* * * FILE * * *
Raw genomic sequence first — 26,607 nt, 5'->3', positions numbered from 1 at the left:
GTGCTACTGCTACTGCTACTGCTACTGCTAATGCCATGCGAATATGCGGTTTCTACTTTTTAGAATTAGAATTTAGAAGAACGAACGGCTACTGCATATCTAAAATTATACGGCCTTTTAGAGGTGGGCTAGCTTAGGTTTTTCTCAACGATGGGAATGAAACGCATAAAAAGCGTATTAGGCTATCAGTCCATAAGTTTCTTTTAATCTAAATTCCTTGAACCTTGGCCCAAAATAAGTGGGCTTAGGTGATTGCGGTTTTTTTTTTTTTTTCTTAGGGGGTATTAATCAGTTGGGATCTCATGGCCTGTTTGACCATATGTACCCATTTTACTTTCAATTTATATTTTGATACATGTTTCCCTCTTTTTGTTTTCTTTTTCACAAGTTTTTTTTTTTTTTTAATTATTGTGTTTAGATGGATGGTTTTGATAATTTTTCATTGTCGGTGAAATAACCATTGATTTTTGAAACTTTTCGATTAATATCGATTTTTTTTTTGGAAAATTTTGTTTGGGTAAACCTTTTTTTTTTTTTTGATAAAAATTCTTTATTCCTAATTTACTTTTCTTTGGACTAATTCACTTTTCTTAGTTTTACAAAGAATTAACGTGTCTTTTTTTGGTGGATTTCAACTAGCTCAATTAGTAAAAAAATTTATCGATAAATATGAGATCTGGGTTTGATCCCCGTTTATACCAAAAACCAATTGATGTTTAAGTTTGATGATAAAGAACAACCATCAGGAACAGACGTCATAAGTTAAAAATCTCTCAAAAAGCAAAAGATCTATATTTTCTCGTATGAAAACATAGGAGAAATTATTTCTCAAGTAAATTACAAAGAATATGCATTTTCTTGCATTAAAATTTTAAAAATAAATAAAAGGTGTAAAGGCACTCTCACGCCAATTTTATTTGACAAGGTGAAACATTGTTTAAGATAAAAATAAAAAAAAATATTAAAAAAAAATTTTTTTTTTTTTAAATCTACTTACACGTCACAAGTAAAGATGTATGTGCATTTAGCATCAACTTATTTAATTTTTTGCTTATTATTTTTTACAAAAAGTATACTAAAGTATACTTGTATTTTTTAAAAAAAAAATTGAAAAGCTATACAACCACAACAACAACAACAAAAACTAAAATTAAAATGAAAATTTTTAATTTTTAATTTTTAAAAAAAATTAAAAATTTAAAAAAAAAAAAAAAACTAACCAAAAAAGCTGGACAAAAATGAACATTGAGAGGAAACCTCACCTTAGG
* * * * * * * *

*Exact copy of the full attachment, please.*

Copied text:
Raw genomic sequence first — 26,607 nt, 5'->3', positions numbered from 1 at the left:
GTGCTACTGCTACTGCTACTGCTACTGCTAATGCCATGCGAATATGCGGTTTCTACTTTTTAGAATTAGAATTTAGAAGAACGAACGGCTACTGCATATCTAAAATTATACGGCCTTTTAGAGGTGGGCTAGCTTAGGTTTTTCTCAACGATGGGAATGAAACGCATAAAAAGCGTATTAGGCTATCAGTCCATAAGTTTCTTTTAATCTAAATTCCTTGAACCTTGGCCCAAAATAAGTGGGCTTAGGTGATTGCGGTTTTTTTTTTTTTTTCTTAGGGGGTATTAATCAGTTGGGATCTCATGGCCTGTTTGACCATATGTACCCATTTTACTTTCAATTTATATTTTGATACATGTTTCCCTCTTTTTGTTTTCTTTTTCACAAGTTTTTTTTTTTTTTTAATTATTGTGTTTAGATGGATGGTTTTGATAATTTTTCATTGTCGGTGAAATAACCATTGATTTTTGAAACTTTTCGATTAATATCGATTTTTTTTTTGGAAAATTTTGTTTGGGTAAACCTTTTTTTTTTTTTTGATAAAAATTCTTTATTCCTAATTTACTTTTCTTTGGACTAATTCACTTTTCTTAGTTTTACAAAGAATTAACGTGTCTTTTTTTGGTGGATTTCAACTAGCTCAATTAGTAAAAAAATTTATCGATAAATATGAGATCTGGGTTTGATCCCCGTTTATACCAAAAACCAATTGATGTTTAAGTTTGATGATAAAGAACAACCATCAGGAACAGACGTCATAAGTTAAAAATCTCTCAAAAAGCAAAAGATCTATATTTTCTCGTATGAAAACATAGGAGAAATTATTTCTCAAGTAAATTACAAAGAATATGCATTTTCTTGCATTAAAATTTTAAAAATAAATAAAAGGTGTAAAGGCACTCTCACGCCAATTTTATTTGACAAGGTGAAACATTGTTTAAGATAAAAATAAAAAAAAATATTAAAAAAAAATTTTTTTTTTTTTAAATCTACTTACACGTCACAAGTAAAGATGTATGTGCATTTAGCATCAACTTATTTAATTTTTTGCTTATTATTTTTTACAAAAAGTATACTAAAGTATACTTGTATTTTTTAAAAAAAAAATTGAAAAGCTATACAACCACAACAACAACAACAAAAACTAAAATTAAAATGAAAATTTTTAATTTTTAATTTTTAAAAAAAATTAAAAATTTAAAAAAAAAAAAAAAACTAACCAAAAAAGCTGGACAAAAATGAACATTGAGAGGAAACCTCACCTTAGG